Bears are active in Grand Teton
Black and grizzly bears are roaming throughout the park--near roads, trails and in backcountry areas. Hikers and backcountry users are advised to travel in groups of three or more, make noise and carry bear spray. Visitors must stay 100 yards from bears. More »
Be a Junior Ranger
Learn more about becoming a Junior Ranger in Grand Teton National Park and about Jr. Ranger Day! Click here.
Grand Teton National Park offers many opportunities for children. The park newspaper also features a complete listing of ranger-led programs for the summer season and a variety of suggestions for activities in the park.
Junior Ranger Program
Explore Junior Ranger activities on the new Discover Grand Teton website. Learn more about the park communities, history and geology by exploring other parts of the website. Discover Grand Teton
Wildlife Podcasts by Schneckenburger Elementary School
Hey kids learn about Grand Teton Wildlife: listen to the wildlife podcasts created by the fifth grade students at Schneckenburger Elementary from the Jefferson Parish Public School System in Louisiana. Click here.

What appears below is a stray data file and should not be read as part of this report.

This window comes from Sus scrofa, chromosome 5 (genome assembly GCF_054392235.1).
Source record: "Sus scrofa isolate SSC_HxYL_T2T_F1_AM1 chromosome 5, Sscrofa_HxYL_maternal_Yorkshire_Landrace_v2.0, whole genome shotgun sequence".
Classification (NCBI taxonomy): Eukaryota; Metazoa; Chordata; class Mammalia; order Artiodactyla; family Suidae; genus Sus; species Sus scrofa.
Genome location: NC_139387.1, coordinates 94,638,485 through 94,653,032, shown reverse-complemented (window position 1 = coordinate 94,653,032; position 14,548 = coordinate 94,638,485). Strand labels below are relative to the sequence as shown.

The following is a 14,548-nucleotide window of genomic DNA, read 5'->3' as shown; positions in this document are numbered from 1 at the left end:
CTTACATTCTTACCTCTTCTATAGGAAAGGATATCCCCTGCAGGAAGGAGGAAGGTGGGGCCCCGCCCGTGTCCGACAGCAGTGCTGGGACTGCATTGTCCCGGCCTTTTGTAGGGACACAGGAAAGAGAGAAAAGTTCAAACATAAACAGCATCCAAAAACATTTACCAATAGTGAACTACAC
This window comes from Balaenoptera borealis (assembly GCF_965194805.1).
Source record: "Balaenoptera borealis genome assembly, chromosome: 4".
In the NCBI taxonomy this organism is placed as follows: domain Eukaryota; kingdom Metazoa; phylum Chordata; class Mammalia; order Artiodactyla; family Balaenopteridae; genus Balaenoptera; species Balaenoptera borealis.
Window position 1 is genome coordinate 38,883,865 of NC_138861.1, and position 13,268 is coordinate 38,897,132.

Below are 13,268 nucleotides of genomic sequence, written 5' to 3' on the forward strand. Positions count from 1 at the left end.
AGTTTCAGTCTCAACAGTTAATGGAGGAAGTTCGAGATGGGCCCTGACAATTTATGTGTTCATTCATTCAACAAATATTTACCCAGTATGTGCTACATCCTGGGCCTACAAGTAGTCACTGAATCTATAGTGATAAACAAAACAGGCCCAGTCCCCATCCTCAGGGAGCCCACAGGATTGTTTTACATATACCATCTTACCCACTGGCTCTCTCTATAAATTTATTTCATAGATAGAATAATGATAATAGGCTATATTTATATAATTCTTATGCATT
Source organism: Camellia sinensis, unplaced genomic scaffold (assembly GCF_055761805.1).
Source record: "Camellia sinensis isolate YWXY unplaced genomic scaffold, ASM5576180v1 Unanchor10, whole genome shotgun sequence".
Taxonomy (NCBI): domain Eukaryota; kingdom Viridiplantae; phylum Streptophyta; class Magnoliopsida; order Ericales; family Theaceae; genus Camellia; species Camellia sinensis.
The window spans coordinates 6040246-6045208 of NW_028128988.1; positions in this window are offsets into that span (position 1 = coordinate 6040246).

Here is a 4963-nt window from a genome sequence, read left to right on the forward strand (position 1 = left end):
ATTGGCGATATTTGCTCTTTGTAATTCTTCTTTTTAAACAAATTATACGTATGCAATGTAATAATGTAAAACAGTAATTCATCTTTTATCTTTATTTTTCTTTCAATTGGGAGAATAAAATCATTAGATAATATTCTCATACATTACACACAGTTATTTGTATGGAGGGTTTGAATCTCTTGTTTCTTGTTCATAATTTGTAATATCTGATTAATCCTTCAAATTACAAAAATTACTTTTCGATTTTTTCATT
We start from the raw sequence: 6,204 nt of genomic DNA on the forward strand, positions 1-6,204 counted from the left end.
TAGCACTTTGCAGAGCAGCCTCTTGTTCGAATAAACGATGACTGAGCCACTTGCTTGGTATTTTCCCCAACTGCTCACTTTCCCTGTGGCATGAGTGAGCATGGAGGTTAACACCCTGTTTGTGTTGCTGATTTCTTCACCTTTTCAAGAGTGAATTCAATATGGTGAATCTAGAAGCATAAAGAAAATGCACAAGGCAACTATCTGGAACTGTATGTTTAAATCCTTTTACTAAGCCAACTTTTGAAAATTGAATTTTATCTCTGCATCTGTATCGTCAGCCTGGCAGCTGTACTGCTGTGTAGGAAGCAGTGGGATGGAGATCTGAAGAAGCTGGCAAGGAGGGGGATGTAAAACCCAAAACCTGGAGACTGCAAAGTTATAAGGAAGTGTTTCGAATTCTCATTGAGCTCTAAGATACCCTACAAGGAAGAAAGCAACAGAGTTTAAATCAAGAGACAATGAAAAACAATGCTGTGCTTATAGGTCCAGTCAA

In 2011, the students created more podcasts, but added slide shows to the audio! Click here.
There are many online resources for learning about Grand Teton National Park and the National Park Service. If you are writing a school report, or just want to learn more about your parks, visit our educational resources Webpage.
The Kid's Guide to Grand Teton National Park covers many things kids can do and see in the park. Part field guide and part travel guide to the park, kids love this colorful guide to having fun, viewing wildlife, and learning about the lively history in Grand Teton National Park. Beautiful photos by nature photographer Henry Holdsworth.
Did You Know?
Did you know that the bark on Aspen trees looks green because it contains chlorophyll? Aspen bark is photosynthetic, a process that allows a plant to make energy from the sun, and helps the tree flourish during the short growing season.